The KKK Mile

So here’s the briefing:

The KKK wants to adopt a highway in Georgia; the court said no, and now the KKK is suing.

And many people are upset about many things.

Some are upset that the KKK did not get the right to represent itself (this group includes the KKK and the ACLU–strange alliance), and some are upset that the application was even considered (Georgia Association of Black Elected Officials).

A similar case has happened before– the KKK in Missouri was able to adopt part of the highway after Missouri’s state rejection was rejected by the Supreme Court in 2005. Though the KKK sign was sawed down twice and the highway was later renamed as the Rosa Parks Highway.

In the Georgia case, however, the application was denied because the state court believed that “promoting an organization with a history of inciting civil disturbance and social unrest would present a grave concern” and could “have the potential to negatively impact the quality of life” of people in the county and state. The court further concluded that the sign would be a distraction to motorists.

At his point I am sure you are curious, so here are some interesting adopt-a-highway signs.

Some of these adopt-a-highway signs are very distracting in my opinion. Yes, the KKK has a racist and violent past*, but using this as a basis for the judging seems subjective and there certainly are organizations that fall in the grey area.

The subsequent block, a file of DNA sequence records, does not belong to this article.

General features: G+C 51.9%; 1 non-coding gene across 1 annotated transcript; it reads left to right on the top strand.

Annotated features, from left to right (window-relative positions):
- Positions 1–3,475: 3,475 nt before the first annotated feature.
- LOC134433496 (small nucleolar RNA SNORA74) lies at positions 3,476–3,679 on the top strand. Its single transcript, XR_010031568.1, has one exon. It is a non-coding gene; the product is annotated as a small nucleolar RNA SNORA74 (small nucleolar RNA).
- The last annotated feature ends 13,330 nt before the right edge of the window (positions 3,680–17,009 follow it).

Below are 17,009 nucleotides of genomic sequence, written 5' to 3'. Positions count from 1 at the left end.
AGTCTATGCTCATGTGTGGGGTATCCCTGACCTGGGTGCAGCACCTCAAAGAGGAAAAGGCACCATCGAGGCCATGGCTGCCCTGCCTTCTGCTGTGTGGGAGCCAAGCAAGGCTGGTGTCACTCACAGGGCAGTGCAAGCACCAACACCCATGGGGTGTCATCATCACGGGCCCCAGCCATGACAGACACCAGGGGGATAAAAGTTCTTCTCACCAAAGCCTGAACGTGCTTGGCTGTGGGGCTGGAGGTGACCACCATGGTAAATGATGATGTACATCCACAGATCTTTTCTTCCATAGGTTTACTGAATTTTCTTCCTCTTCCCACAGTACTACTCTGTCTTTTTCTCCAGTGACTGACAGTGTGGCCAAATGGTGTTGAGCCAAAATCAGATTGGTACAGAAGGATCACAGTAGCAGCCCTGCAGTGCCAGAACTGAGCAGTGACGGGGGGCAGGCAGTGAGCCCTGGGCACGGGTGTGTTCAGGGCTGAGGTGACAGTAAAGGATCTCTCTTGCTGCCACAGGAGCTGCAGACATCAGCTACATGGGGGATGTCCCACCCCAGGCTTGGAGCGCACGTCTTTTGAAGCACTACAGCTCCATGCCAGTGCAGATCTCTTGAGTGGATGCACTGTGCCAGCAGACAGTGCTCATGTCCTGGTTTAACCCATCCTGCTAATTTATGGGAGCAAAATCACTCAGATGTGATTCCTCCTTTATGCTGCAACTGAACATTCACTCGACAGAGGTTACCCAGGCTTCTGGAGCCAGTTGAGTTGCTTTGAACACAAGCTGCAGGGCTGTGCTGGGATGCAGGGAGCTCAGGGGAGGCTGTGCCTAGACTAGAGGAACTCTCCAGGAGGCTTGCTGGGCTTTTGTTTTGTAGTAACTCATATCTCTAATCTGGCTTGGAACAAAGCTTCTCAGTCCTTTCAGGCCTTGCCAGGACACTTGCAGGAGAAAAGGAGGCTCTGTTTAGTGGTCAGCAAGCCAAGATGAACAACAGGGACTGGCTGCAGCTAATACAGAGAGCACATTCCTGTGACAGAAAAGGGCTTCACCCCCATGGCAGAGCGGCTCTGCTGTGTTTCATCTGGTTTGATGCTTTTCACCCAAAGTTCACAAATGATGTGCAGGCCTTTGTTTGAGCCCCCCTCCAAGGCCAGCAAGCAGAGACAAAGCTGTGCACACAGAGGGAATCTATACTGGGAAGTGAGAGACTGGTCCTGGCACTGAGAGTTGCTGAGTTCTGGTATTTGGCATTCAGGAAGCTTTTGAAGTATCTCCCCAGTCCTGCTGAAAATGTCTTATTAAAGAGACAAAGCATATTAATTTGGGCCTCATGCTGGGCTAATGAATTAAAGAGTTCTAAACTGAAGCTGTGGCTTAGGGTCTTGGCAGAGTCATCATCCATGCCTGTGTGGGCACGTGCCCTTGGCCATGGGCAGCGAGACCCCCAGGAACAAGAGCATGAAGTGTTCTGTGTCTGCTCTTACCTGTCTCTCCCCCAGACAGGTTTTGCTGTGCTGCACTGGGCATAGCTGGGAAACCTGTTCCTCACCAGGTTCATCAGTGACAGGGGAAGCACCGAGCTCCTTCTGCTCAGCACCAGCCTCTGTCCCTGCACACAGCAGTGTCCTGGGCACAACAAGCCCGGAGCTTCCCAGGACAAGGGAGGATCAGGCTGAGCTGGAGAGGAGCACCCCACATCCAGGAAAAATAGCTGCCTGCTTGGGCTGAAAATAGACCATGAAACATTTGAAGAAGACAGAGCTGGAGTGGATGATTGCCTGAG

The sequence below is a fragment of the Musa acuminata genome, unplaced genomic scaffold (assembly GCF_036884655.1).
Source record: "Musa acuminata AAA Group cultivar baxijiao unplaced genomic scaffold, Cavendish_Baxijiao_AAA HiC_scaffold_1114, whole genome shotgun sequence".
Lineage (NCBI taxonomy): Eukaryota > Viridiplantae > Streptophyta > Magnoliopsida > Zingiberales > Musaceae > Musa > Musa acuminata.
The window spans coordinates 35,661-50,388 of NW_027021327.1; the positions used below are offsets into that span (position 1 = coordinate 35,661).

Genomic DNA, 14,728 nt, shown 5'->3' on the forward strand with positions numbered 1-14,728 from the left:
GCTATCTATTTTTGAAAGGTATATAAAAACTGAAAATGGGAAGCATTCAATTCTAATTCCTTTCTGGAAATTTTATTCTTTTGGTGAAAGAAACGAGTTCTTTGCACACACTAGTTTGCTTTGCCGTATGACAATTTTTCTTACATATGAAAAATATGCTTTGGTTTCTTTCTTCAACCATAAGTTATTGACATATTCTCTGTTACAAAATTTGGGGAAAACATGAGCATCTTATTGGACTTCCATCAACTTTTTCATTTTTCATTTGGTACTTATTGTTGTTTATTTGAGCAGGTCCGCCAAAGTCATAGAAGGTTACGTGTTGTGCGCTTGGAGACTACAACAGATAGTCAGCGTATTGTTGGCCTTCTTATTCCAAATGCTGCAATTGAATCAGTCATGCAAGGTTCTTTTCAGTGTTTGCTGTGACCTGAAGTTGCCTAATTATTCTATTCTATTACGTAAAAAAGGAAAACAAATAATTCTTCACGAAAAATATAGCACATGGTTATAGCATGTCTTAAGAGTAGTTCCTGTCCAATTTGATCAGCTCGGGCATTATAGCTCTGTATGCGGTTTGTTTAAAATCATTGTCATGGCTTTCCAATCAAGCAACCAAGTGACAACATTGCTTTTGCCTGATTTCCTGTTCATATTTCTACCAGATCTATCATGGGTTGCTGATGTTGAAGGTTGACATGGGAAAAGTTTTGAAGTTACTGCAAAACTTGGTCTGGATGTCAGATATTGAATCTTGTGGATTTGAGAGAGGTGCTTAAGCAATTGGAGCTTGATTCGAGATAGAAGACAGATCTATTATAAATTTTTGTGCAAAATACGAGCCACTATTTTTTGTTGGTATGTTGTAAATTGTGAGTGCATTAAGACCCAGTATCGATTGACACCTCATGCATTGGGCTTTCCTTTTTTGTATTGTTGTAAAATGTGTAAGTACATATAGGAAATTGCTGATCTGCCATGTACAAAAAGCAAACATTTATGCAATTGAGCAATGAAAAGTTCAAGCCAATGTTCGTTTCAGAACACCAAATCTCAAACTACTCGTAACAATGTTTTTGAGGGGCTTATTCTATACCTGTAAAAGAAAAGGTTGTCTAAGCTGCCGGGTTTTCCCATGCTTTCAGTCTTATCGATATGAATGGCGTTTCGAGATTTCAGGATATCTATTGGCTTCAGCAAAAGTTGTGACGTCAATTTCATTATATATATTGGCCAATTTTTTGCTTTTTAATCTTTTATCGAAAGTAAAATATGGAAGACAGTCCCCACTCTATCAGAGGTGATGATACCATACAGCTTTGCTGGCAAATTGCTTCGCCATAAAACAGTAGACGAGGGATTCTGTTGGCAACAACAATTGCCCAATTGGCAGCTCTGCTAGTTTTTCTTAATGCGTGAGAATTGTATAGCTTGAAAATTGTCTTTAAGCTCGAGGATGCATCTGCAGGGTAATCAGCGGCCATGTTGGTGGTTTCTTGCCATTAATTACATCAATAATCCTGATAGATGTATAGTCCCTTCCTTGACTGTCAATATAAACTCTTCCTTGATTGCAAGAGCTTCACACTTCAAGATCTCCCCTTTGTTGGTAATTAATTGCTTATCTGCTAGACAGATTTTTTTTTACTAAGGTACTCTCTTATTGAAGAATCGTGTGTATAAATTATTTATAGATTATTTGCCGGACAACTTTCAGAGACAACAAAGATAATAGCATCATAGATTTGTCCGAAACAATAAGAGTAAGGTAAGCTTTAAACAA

Does the state government have the right to determine what sign is “too offensive” to be posted? It definitely has the obligation to protect the minority, and like Christian suggested, driving pass a KKK sign everyday is extremely uncomfortable for African Americans. But to what degree should the government protect the offended? Should the government step in for Confederate signs in a black community? Or crusade signs in a Muslim suburb? Communist signs for veterans from the Vietnam War? Or planned parenthood in a conservative Christian community? Or pro-gay right organizations in say, my home state Alabama?

This also begs the question: What is the ethical implication of denying groups like KKK the right to clean roads for free? We don’t mind jailed criminals cleaning our streets – and the fact that KKK is offensive to the majority of the people should not be a reason why they shouldn’t be able to represent their views. At the same time, we don’t allow offensive license plates either (“KKK” will most certainly be denied as a license plate).

The KKK claims all they want is to clean the roads, though if they really want to do that, they wouldn’t be asking for a sign. The spokesman also maintained that they just wanted to use this as another way to assist the community (the word “another” is quite alarming). But if all we know is that an organization wants to adopt a highway, it’s hard to say no basing solely on the offensive claim.

Because of freedom of speech, Westboro Baptist Church can protest legally outside of veteran funerals and American Nazi Party can stage peaceful marches with police protection. It is extremely difficult to accept some of the resulting actions, but such is the negative consequence of freedom of speech. So why can’t KKK adopt a highway?


* KKK has changed their stance to white loving instead of color hating, do I believe that and do I think that is a legitimate thing? No, but that is their official stance.